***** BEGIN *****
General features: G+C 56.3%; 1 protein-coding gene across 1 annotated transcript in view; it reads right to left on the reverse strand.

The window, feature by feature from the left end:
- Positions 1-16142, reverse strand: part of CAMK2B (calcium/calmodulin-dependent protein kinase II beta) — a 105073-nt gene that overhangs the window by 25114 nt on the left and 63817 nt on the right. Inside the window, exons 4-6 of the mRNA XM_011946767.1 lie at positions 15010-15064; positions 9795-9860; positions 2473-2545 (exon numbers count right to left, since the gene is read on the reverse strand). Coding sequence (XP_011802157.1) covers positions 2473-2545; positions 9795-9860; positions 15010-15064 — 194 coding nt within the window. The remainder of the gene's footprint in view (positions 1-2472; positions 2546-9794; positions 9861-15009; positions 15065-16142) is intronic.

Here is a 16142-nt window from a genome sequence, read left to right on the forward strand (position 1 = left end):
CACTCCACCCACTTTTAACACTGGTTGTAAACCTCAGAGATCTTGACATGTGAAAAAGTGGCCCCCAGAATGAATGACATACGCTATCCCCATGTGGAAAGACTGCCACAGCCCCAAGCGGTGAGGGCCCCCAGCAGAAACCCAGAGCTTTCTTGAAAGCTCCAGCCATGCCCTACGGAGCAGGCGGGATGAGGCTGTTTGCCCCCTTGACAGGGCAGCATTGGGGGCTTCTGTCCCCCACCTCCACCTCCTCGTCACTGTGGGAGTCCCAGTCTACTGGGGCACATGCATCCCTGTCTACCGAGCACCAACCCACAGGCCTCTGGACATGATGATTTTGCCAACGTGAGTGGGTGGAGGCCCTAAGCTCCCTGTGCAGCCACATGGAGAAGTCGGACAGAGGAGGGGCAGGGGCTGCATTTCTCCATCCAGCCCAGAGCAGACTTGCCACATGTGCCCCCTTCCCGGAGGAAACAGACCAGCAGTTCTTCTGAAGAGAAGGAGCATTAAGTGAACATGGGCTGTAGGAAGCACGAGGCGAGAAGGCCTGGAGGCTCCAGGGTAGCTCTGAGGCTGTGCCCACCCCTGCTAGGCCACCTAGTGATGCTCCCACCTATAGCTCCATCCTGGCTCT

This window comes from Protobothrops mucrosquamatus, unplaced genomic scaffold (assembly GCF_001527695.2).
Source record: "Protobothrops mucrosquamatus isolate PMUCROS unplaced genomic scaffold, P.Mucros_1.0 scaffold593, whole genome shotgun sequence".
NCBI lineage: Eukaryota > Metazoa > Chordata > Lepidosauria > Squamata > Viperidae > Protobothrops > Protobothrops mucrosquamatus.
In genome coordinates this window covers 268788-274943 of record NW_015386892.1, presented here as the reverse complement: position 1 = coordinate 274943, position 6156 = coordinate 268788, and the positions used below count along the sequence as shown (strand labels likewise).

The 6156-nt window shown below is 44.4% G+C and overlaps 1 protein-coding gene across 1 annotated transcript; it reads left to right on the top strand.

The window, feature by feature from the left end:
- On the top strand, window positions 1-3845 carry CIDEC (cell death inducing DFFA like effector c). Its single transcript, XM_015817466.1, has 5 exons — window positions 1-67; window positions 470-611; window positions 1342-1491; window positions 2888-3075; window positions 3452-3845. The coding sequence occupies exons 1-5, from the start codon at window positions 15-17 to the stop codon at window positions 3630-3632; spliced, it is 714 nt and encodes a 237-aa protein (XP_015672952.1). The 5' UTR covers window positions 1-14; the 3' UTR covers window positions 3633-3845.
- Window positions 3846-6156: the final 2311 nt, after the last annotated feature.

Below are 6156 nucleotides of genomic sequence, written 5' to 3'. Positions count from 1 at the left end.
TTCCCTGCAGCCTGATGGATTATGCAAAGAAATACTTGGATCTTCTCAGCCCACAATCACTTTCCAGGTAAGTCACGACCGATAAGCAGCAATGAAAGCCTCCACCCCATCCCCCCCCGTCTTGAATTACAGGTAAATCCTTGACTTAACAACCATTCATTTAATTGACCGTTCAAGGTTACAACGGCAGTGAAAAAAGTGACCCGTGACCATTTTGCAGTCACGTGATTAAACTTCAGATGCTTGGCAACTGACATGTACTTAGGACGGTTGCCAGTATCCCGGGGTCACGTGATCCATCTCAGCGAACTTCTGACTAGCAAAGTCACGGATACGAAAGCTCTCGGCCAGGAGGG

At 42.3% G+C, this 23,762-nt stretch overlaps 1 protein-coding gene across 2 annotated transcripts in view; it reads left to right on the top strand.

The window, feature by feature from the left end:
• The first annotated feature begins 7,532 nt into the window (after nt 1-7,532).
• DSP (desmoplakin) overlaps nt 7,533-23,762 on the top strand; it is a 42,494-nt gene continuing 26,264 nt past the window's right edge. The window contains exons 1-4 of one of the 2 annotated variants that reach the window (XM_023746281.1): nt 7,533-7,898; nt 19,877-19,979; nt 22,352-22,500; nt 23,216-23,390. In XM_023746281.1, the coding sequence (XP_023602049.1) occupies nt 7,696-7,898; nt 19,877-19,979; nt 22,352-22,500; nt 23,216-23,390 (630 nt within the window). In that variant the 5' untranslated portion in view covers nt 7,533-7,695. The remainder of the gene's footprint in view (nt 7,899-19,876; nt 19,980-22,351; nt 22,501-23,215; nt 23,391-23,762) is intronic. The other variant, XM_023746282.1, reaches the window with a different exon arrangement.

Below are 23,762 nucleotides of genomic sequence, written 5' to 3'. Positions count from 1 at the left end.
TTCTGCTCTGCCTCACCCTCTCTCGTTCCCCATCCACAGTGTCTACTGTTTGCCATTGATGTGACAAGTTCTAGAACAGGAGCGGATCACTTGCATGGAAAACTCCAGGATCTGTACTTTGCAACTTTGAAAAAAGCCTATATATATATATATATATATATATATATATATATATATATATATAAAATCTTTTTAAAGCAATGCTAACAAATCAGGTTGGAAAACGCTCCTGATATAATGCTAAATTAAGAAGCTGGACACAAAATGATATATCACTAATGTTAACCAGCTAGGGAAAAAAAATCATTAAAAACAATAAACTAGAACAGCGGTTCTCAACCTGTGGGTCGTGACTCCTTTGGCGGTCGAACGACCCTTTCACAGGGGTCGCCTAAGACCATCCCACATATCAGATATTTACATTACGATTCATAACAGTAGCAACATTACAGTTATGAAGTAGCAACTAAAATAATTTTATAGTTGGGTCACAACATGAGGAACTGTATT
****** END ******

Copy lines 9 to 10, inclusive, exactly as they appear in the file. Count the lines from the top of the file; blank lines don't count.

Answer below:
In genome coordinates this window covers 268788-274943 of record NW_015386892.1, presented here as the reverse complement: position 1 = coordinate 274943, position 6156 = coordinate 268788, and the positions used below count along the sequence as shown (strand labels likewise).

The 6156-nt window shown below is 44.4% G+C and overlaps 1 protein-coding gene across 1 annotated transcript; it reads left to right on the top strand.